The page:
Sub-theme 38: Collective Processes of Social Innovation

M. Tina Dacin
Queen's School of Business, Queen's University, Canada
Jean-Baptiste Litrico
Queen's School of Business, Queen's University, Canada
Paul Tracey
Judge Business School, University of Cambridge, UK

Call for Papers


Recent years have seen the appearance of organizations pursuing social benefits while using organizational forms and practices traditionally characteristic of for-profit businesses. These enterprises are examples of social innovation, defined as novel forms of collective organization pursuing social impact through systemic change. Many scholars interested in better understanding this phenomenon have worked under the heading of social entrepreneurship, an emerging field of scholarly inquiry that has largely developed at the intersection of organization theory and entrepreneurship research. This research paradigm has often focused on individual action, examining who the social entrepreneurs are, what distinguishes them from traditional business entrepreneurs, and how they manage their socially innovative projects to resolve a variety of social needs. While this work has sparked interest, there is room for a broader dialogue regarding the promise and potential of research on social innovation for organizations scholars.

Indeed, although this emphasis on individual action has greatly enhanced our understanding of some aspects of social innovation, it hardly covers the spectrum of forms through which social innovation occurs. In this sub-theme we wish to take a broader perspective on social innovation and consider the various collective processes that drive social innovation, including social movements, networks, collaboration, and markets. Our premise is that this emerging field of research will benefit from greater attention being paid to the various forms taken by social innovations. We also believe that our focus offers an opportunity to better understand a number of intriguing hybrid forms of collective action and presents great potential to further refine and perhaps revise extant theories of organization more generally.

Much can be gained by examining social innovation through the lens of design, the unifying theme of the EGOS Colloquium in Helsinki. The concept of design directs attention toward social innovation as an iterative and experimental process as opposed to a process with a linear trajectory. It also draws attention to the broad spectrum of institutional activities supporting social innovations beyond the traditional notion of entrepreneurial action, and the extent to which the institutional environment enables and/or constrains the processes underpinning social innovation. Moreover, a design perspective highlights issues of power and control, which appear to have been glossed over in much of the emerging scholarship on the topic. Thus the concept of design represents an interesting heuristic to explore the concept of social innovation, and to shed new light on this important area of research.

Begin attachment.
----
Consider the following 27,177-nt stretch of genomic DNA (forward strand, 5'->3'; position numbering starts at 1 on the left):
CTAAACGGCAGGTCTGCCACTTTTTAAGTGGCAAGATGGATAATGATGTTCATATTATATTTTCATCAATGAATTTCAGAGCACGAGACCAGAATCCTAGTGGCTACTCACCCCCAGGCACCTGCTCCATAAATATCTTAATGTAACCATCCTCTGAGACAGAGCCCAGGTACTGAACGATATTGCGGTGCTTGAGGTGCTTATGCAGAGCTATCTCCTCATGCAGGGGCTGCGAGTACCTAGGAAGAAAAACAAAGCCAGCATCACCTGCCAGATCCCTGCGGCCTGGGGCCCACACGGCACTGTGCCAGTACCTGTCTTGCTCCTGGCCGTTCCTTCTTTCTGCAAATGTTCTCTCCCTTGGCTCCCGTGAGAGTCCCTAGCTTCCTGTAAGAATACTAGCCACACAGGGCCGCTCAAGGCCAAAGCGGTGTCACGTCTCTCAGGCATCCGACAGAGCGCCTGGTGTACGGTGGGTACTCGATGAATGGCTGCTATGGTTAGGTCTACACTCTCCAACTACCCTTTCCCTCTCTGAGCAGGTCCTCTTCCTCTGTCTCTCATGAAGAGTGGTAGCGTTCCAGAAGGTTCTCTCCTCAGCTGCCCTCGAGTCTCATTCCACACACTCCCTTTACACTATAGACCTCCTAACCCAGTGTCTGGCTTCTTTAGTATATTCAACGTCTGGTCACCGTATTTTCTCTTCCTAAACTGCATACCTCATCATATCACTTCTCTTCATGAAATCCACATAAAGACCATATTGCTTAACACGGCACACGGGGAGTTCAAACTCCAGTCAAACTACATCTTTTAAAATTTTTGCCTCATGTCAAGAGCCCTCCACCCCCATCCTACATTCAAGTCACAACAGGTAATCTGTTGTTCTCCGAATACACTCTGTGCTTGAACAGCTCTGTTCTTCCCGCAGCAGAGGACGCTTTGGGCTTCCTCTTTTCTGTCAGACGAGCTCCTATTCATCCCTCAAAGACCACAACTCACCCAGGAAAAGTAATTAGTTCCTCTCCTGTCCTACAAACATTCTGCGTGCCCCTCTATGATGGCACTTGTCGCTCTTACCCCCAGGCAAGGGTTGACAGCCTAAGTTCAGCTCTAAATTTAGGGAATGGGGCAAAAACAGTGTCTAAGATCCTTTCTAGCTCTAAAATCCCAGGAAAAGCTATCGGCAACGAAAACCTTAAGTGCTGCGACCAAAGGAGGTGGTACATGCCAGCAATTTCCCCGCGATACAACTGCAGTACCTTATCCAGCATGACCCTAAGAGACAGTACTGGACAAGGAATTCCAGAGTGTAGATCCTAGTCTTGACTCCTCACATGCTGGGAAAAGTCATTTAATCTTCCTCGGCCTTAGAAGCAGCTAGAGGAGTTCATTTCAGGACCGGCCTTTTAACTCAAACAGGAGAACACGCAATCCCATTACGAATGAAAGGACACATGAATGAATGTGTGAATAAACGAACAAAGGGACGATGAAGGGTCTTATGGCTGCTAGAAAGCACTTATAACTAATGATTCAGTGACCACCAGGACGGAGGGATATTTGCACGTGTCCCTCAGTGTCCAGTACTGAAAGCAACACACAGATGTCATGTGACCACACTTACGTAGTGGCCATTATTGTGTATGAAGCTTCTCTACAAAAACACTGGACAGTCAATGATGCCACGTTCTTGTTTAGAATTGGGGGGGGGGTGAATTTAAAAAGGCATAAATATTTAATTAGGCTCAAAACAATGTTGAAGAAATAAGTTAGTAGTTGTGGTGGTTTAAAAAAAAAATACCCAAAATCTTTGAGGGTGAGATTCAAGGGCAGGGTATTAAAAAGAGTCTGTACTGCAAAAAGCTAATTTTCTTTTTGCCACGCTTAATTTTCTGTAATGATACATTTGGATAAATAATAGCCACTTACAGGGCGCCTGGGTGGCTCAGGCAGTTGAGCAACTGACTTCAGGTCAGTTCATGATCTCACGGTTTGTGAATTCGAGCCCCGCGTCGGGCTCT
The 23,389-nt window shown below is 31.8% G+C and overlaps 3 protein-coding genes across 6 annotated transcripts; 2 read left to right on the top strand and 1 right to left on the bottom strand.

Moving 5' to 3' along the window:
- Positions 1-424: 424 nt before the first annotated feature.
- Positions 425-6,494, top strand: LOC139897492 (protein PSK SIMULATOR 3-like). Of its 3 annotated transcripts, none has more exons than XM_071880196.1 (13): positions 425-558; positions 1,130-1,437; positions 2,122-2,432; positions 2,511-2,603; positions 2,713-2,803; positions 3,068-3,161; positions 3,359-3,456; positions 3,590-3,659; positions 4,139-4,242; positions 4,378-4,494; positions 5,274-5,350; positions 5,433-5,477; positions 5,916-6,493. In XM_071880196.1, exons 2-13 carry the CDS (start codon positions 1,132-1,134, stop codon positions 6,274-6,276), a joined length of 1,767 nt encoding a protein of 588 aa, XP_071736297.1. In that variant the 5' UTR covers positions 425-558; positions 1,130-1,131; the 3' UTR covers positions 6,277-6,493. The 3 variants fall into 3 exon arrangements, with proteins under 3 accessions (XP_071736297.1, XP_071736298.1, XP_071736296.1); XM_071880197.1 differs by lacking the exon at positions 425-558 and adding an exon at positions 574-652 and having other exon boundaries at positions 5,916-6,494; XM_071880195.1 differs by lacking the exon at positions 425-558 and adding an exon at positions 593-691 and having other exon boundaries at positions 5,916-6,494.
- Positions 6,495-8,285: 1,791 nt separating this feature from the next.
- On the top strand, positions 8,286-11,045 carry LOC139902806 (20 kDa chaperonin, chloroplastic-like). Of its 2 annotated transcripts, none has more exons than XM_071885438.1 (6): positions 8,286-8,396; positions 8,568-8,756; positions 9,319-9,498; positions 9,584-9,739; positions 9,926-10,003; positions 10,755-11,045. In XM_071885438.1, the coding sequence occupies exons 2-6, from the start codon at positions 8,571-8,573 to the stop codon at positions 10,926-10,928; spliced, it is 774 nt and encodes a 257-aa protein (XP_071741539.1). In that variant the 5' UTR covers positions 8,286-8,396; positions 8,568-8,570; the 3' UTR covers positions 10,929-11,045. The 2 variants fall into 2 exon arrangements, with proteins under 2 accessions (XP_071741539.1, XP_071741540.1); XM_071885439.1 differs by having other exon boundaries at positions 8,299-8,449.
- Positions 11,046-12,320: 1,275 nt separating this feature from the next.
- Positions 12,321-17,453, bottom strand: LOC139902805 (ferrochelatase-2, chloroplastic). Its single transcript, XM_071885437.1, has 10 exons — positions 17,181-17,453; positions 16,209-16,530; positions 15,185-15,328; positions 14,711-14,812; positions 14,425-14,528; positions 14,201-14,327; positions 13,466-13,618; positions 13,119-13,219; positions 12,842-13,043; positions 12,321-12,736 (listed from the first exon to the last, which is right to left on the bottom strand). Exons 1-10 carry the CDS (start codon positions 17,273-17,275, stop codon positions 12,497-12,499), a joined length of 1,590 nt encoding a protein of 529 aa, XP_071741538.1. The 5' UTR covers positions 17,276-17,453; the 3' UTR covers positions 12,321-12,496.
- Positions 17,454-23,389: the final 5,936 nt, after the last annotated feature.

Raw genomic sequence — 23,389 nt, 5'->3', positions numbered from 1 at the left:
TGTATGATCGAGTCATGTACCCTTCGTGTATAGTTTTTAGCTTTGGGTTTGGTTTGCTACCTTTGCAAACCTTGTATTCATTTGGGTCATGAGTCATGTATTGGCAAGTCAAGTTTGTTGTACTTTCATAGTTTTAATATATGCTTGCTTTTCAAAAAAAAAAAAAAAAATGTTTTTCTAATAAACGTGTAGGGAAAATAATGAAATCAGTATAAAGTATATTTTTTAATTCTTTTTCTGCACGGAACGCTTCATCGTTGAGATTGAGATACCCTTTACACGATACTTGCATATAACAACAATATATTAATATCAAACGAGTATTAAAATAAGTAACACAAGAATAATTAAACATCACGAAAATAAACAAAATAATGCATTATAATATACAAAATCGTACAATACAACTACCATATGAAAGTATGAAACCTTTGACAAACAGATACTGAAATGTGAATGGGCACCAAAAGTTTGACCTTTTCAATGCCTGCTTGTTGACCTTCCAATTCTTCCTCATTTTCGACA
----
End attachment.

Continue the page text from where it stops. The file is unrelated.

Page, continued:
We welcome papers asking either empirically or theoretically driven questions, including (but not limited to):

  • How do socially innovative organizations working at the intersection of for-profit and non-profit sectors manage various institutional demands/logics?
  • What organizational forms do social innovations take?
  • In what ways are new technologies influencing the organizational forms taken by social innovations?
  • Are existing theories of innovation adequate to describe social innovation? Do we need a theory of social innovation?
  • What are the core processes of social innovation (e.g., emergence, scaling, engagement, partnership, legitimacy)?
  • What levels of analysis provide the greatest opportunity to explore the emergence of hybrid forms?
  • What factors lead to the sustainability and scaling of social innovations?
  • How do discourses in the media or scholarly communities impact the rise of social innovation?
  • What is the role of geography and community in fostering clusters of social innovators?
  • How do networks of power shape the agendas of those engaged in social innovation, and how do these networks emerge or dissipate?


M. Tina Dacin M. Tina Dacin is the E. Marie Shantz Professor of Strategy & Organizational Behavior and the Director of the Centre for Responsible Leadership at the Queen’s School of Business, Queen’s University, Canada. She received her Ph.D. from the University of Toronto. Her current research focuses upon organizational rituals and traditions, institutional theory as well as social innovation and social entrepreneurship.
Jean-Baptiste Litrico Jean-Baptiste Litrico is Assistant Professor of Strategy and Organizations at the Queen’s School of Business, Queen’s University, Canada. He received his Ph.D. in management from McGill University. His current research focuses on the diffusion of socially innovative management practices across organizations.
Paul Tracey Paul Tracey is Reader (Associate Professor) in Human Resources and Organizations at Judge Business School, University of Cambridge. He received his Ph.D. in Management and Organization from the University of Stirling. His research interests include entrepreneurship, institutions and institutional change, regional innovation, and social innovation.